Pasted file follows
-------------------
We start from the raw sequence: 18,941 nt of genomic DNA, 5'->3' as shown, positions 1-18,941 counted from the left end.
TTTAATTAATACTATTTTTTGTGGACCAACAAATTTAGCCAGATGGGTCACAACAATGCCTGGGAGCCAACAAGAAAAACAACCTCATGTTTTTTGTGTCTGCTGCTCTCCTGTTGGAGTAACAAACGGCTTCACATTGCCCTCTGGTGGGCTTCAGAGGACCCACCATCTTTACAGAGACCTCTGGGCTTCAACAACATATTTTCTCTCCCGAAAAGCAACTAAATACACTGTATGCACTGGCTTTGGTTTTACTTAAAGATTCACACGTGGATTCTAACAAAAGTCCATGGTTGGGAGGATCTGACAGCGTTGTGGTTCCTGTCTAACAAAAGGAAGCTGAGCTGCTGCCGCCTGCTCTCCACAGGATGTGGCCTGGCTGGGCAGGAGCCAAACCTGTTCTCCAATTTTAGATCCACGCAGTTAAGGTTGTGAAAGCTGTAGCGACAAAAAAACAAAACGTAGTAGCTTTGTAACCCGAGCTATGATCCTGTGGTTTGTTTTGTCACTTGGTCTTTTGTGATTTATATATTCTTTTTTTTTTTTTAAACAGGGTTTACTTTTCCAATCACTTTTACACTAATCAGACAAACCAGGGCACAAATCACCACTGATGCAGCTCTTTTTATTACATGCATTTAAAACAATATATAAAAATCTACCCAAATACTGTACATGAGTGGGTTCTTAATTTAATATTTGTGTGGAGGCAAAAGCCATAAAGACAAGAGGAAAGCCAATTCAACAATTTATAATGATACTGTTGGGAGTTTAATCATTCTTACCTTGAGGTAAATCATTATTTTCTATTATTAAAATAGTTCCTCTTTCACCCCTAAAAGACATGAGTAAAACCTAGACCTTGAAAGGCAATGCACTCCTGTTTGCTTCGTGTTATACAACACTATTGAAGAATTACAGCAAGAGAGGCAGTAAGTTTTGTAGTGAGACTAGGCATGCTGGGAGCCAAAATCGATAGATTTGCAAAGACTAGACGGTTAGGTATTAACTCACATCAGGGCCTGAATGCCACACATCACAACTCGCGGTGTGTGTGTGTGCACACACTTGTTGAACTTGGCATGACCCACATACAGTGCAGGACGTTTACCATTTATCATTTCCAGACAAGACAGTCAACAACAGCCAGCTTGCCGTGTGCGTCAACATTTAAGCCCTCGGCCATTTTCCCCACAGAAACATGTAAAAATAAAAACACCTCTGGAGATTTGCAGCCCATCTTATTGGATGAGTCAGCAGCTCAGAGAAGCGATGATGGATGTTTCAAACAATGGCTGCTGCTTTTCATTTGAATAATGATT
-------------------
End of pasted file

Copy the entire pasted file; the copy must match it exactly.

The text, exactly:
We start from the raw sequence: 18,941 nt of genomic DNA, 5'->3' as shown, positions 1-18,941 counted from the left end.
TTTAATTAATACTATTTTTTGTGGACCAACAAATTTAGCCAGATGGGTCACAACAATGCCTGGGAGCCAACAAGAAAAACAACCTCATGTTTTTTGTGTCTGCTGCTCTCCTGTTGGAGTAACAAACGGCTTCACATTGCCCTCTGGTGGGCTTCAGAGGACCCACCATCTTTACAGAGACCTCTGGGCTTCAACAACATATTTTCTCTCCCGAAAAGCAACTAAATACACTGTATGCACTGGCTTTGGTTTTACTTAAAGATTCACACGTGGATTCTAACAAAAGTCCATGGTTGGGAGGATCTGACAGCGTTGTGGTTCCTGTCTAACAAAAGGAAGCTGAGCTGCTGCCGCCTGCTCTCCACAGGATGTGGCCTGGCTGGGCAGGAGCCAAACCTGTTCTCCAATTTTAGATCCACGCAGTTAAGGTTGTGAAAGCTGTAGCGACAAAAAAACAAAACGTAGTAGCTTTGTAACCCGAGCTATGATCCTGTGGTTTGTTTTGTCACTTGGTCTTTTGTGATTTATATATTCTTTTTTTTTTTTTAAACAGGGTTTACTTTTCCAATCACTTTTACACTAATCAGACAAACCAGGGCACAAATCACCACTGATGCAGCTCTTTTTATTACATGCATTTAAAACAATATATAAAAATCTACCCAAATACTGTACATGAGTGGGTTCTTAATTTAATATTTGTGTGGAGGCAAAAGCCATAAAGACAAGAGGAAAGCCAATTCAACAATTTATAATGATACTGTTGGGAGTTTAATCATTCTTACCTTGAGGTAAATCATTATTTTCTATTATTAAAATAGTTCCTCTTTCACCCCTAAAAGACATGAGTAAAACCTAGACCTTGAAAGGCAATGCACTCCTGTTTGCTTCGTGTTATACAACACTATTGAAGAATTACAGCAAGAGAGGCAGTAAGTTTTGTAGTGAGACTAGGCATGCTGGGAGCCAAAATCGATAGATTTGCAAAGACTAGACGGTTAGGTATTAACTCACATCAGGGCCTGAATGCCACACATCACAACTCGCGGTGTGTGTGTGTGCACACACTTGTTGAACTTGGCATGACCCACATACAGTGCAGGACGTTTACCATTTATCATTTCCAGACAAGACAGTCAACAACAGCCAGCTTGCCGTGTGCGTCAACATTTAAGCCCTCGGCCATTTTCCCCACAGAAACATGTAAAAATAAAAACACCTCTGGAGATTTGCAGCCCATCTTATTGGATGAGTCAGCAGCTCAGAGAAGCGATGATGGATGTTTCAAACAATGGCTGCTGCTTTTCATTTGAATAATGATT